GG: When I talk about seasoning food, it means more than just salt and pepper. It’s that, but it’s also garlic or acidity. A little acidity strikes your palate right in the center and wakes up your mouth. I also think of a fat as a seasoning - you can have something that has very nice flavors, but often times it needs to have some type of fat incorporated into it (butter, cream cheese, olive oil – there are lots of different forms that fat can come in). It’s an element of taste that can round out flavors in a dish and make things taste more satisfying. I don’t mean to suggest heavy. It’s taken decades for French cuisine to shake the reputation of being super heavy and rich – I don’t cook like that. But fat makes food taste good. It adds balance. Sometimes, you just need a dash of cream at the end, and it brings it all together. Or you could use a little bit of cheese sprinkled on something or a little bit of olive oil drizzled on top.

AT: What is your most indispensable kitchen tool? Why?
GG: Fire! How do you define cooking—it’s manipulating food. One of the primary ways we manipulate food is by temperature and controlling the fire. I like to think about different kinds of heat and how heat affects the food.

AT: Is there a culinary technique that you have either created or use in an unusual way? Please describe.
GG: I hesitate to say that I invented anything, but there’s an approach to sauce-making that I’ve made my own. Instead of the classical French technique of using a thickening roux or demi-glace as the basis of a sauce, I’ll use a less common method of taking stock and fortifying it with caramelized meat. I fortify the stock and give it a more intense flavor and color and then some additional viscosity through reducing it. It’s very time consuming and labor intensive (and more expensive), but less common.

AT: What is your favorite question to ask during an interview for a potential new line cook?
GG: I’m more interested in listening, so I’ll ask them to tell me about themselves. I’ll ask them if they just went to culinary school. If they’re working in another restaurant, I’ll ask how they enjoy it. If they respond positively, I like that. If they respond negatively about the restaurant or the cooking school, then I’ll end the interview. To me, attitude is more important than anything else. People who have a positive attitude are the people I want in my kitchen. If they have some good cooking experience to go along with it, terrific. If they have less experience but really want to learn, then I can teach them how to cook. But I can’t teach them how to have a positive attitude.

AT: What tips would you offer young chefs just getting started?
GG: Be open-minded and be a mental sponge. A lot of people think of things in black and white, right and wrong. They go to culinary school and are taught a specific way of doing things. They go to a restaurant and don’t want to be taught a different way. Cooking is not that black and white. That’s one of the most exciting things about cooking- there’s more than one way to do most things. Be open to all the different ideas out there. If there are half a dozen ways to make a hollandaise sauce, then learn them all and don’t rush to judge things so early in your career. Eventually, somewhere further on in your career, you can pick and choose from all the different things you’ve learned, and it will somehow evolve into your own style.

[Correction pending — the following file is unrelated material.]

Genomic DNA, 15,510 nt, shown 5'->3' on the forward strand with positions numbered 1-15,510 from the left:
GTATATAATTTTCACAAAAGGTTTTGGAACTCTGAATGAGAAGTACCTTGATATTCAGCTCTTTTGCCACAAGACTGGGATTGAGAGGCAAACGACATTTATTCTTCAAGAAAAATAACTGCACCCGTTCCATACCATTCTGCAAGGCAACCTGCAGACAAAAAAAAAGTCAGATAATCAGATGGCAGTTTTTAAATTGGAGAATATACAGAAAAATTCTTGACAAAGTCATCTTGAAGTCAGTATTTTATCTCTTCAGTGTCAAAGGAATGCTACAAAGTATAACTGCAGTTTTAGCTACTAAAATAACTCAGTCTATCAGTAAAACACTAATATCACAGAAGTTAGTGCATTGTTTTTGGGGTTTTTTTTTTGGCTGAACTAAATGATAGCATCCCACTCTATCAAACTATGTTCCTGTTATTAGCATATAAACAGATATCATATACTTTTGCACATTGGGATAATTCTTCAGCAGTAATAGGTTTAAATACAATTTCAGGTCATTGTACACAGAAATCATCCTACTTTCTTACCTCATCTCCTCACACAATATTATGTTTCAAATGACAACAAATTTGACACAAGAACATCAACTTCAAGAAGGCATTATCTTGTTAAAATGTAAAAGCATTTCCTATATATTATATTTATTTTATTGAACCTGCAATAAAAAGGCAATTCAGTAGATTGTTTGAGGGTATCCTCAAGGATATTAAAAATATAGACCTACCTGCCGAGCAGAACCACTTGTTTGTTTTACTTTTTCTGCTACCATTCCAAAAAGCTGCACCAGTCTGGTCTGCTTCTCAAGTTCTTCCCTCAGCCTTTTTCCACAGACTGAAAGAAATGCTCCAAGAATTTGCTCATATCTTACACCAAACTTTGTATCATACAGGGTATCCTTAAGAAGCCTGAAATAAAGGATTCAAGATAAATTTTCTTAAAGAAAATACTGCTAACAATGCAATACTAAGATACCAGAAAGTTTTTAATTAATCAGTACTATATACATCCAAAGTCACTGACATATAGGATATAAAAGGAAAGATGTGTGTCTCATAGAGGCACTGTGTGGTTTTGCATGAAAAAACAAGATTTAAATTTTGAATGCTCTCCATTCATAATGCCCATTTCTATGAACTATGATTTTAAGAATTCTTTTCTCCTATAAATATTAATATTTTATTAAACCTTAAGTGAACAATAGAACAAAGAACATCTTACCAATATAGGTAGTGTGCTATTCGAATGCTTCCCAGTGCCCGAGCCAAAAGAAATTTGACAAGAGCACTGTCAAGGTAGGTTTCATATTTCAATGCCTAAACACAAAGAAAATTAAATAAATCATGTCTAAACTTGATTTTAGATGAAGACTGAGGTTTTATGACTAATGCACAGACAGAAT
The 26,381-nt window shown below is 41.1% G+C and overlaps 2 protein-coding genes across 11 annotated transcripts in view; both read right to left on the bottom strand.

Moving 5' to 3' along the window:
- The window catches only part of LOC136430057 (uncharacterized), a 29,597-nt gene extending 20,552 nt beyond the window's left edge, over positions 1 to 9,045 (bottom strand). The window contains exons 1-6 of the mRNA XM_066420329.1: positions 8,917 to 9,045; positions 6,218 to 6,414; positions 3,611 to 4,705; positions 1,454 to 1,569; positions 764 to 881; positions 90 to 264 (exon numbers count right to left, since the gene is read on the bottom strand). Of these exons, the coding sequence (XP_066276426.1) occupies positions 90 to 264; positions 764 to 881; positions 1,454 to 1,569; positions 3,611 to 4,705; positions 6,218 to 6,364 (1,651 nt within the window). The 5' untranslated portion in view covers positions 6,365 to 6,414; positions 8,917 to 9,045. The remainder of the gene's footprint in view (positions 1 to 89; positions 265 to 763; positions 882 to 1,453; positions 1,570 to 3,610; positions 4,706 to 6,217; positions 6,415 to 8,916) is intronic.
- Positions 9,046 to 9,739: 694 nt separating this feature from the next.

AT: What are your favorite cookbooks?
GG: I look for a lot of cookbooks that are out of print. A great, easy way to find them is to go on Amazon or other websites and buy second-hand books that are out of print. I have one that’s called “Potager – fresh garden cooking in the French style” that might be out of print. I gave it to my staff for Christmas one year! Sometimes if I’m at home I just go in a corner somewhere when my kids are not in the house and spread out my cookbooks all over the floor around me. I feel like I’m surrounded by ideas and images about food, and it helps me to focus and think.

AT: What cities do you like for culinary travel?
GG: The restaurant is focused on the cuisine of the South of France, and that’s what I have always been particularly drawn toward: rustic, country, southern French style cuisine. I’ve traveled in the South of France and eaten my way through it and been inspired by being there, by being immersed in the beauty, the culture, and the food. Just to stand anywhere in the countryside in the South of France the whole place stinks of thyme, rosemary, and lavender. The bounty of the ocean right there is all very inspiring. The markets, the olive groves, the grape vineyards. It’s such a beautiful part of the world and food is such an important part of France.

AT: What are your favorite restaurants –off the beaten path – in your city?
GG: Tu Y Yo – it’s a Mexican restaurant in Arlington, and it’s just a hole in the wall place, a family-place. I think the name “You and Me” is symbolic of the family-style in which they cook. It’s not fancy or pretentious but rustic, as if you were in somebody’s home in Mexico. People talk about comfort food but comfort food can take on many forms depending on where you are in the world. This is real, authentic Mexican comfort food.

AT: Where do you see yourself in 5 years? In 10 years?
GG: I’m really focused on this restaurant – this is my baby. I’m focused on constantly trying to improve. The restaurant is six years old now. There’s an initial maturity process that happens when you open a new restaurant that’s a real journey and a struggle. I feel like the restaurant has matured tremendously, but I don’t think it can ever be put on autopilot. My job is to be as immersed in it as possible and to keep striving to make each day at the restaurant a little better than the previous day – professionally speaking. To me, it’s a constant evolution but not one that ever really ends.

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   Published: March 2006